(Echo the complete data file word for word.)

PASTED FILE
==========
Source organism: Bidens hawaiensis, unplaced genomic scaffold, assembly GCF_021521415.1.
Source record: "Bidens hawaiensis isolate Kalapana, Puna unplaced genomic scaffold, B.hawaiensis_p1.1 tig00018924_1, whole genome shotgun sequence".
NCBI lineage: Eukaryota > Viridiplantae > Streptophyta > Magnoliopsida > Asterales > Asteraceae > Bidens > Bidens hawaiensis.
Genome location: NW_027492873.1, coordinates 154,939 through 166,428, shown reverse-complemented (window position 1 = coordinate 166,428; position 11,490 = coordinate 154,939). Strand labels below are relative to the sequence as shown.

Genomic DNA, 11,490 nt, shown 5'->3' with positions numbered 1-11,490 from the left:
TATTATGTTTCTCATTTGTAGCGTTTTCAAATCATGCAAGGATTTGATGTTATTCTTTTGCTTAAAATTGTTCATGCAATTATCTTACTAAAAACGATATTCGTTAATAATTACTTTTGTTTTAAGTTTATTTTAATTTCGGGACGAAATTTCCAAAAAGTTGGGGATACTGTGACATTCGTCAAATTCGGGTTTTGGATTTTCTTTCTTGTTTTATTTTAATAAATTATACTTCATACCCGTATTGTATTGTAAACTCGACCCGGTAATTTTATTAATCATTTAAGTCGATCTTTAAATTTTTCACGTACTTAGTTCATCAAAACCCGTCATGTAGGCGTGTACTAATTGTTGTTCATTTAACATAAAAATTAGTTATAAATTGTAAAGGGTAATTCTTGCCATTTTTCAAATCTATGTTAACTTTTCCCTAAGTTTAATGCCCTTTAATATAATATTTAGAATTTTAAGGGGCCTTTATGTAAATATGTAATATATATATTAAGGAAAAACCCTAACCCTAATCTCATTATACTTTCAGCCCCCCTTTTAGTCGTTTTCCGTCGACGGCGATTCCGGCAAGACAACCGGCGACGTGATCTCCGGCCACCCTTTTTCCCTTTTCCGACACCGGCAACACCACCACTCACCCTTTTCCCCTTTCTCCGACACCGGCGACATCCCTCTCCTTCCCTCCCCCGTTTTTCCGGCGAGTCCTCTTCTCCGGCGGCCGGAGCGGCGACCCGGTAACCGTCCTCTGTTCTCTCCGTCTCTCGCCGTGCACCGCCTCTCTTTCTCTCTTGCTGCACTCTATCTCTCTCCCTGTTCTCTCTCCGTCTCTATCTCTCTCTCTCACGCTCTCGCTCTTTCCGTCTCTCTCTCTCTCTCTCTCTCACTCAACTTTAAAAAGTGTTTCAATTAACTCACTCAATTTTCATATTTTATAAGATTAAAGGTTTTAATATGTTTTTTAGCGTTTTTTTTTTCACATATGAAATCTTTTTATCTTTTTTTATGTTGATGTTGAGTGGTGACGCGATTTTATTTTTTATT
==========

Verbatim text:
Source organism: Bidens hawaiensis, unplaced genomic scaffold, assembly GCF_021521415.1.
Source record: "Bidens hawaiensis isolate Kalapana, Puna unplaced genomic scaffold, B.hawaiensis_p1.1 tig00018924_1, whole genome shotgun sequence".
NCBI lineage: Eukaryota > Viridiplantae > Streptophyta > Magnoliopsida > Asterales > Asteraceae > Bidens > Bidens hawaiensis.
Genome location: NW_027492873.1, coordinates 154,939 through 166,428, shown reverse-complemented (window position 1 = coordinate 166,428; position 11,490 = coordinate 154,939). Strand labels below are relative to the sequence as shown.

Genomic DNA, 11,490 nt, shown 5'->3' with positions numbered 1-11,490 from the left:
TATTATGTTTCTCATTTGTAGCGTTTTCAAATCATGCAAGGATTTGATGTTATTCTTTTGCTTAAAATTGTTCATGCAATTATCTTACTAAAAACGATATTCGTTAATAATTACTTTTGTTTTAAGTTTATTTTAATTTCGGGACGAAATTTCCAAAAAGTTGGGGATACTGTGACATTCGTCAAATTCGGGTTTTGGATTTTCTTTCTTGTTTTATTTTAATAAATTATACTTCATACCCGTATTGTATTGTAAACTCGACCCGGTAATTTTATTAATCATTTAAGTCGATCTTTAAATTTTTCACGTACTTAGTTCATCAAAACCCGTCATGTAGGCGTGTACTAATTGTTGTTCATTTAACATAAAAATTAGTTATAAATTGTAAAGGGTAATTCTTGCCATTTTTCAAATCTATGTTAACTTTTCCCTAAGTTTAATGCCCTTTAATATAATATTTAGAATTTTAAGGGGCCTTTATGTAAATATGTAATATATATATTAAGGAAAAACCCTAACCCTAATCTCATTATACTTTCAGCCCCCCTTTTAGTCGTTTTCCGTCGACGGCGATTCCGGCAAGACAACCGGCGACGTGATCTCCGGCCACCCTTTTTCCCTTTTCCGACACCGGCAACACCACCACTCACCCTTTTCCCCTTTCTCCGACACCGGCGACATCCCTCTCCTTCCCTCCCCCGTTTTTCCGGCGAGTCCTCTTCTCCGGCGGCCGGAGCGGCGACCCGGTAACCGTCCTCTGTTCTCTCCGTCTCTCGCCGTGCACCGCCTCTCTTTCTCTCTTGCTGCACTCTATCTCTCTCCCTGTTCTCTCTCCGTCTCTATCTCTCTCTCTCACGCTCTCGCTCTTTCCGTCTCTCTCTCTCTCTCTCTCTCACTCAACTTTAAAAAGTGTTTCAATTAACTCACTCAATTTTCATATTTTATAAGATTAAAGGTTTTAATATGTTTTTTAGCGTTTTTTTTTTCACATATGAAATCTTTTTATCTTTTTTTATGTTGATGTTGAGTGGTGACGCGATTTTATTTTTTATT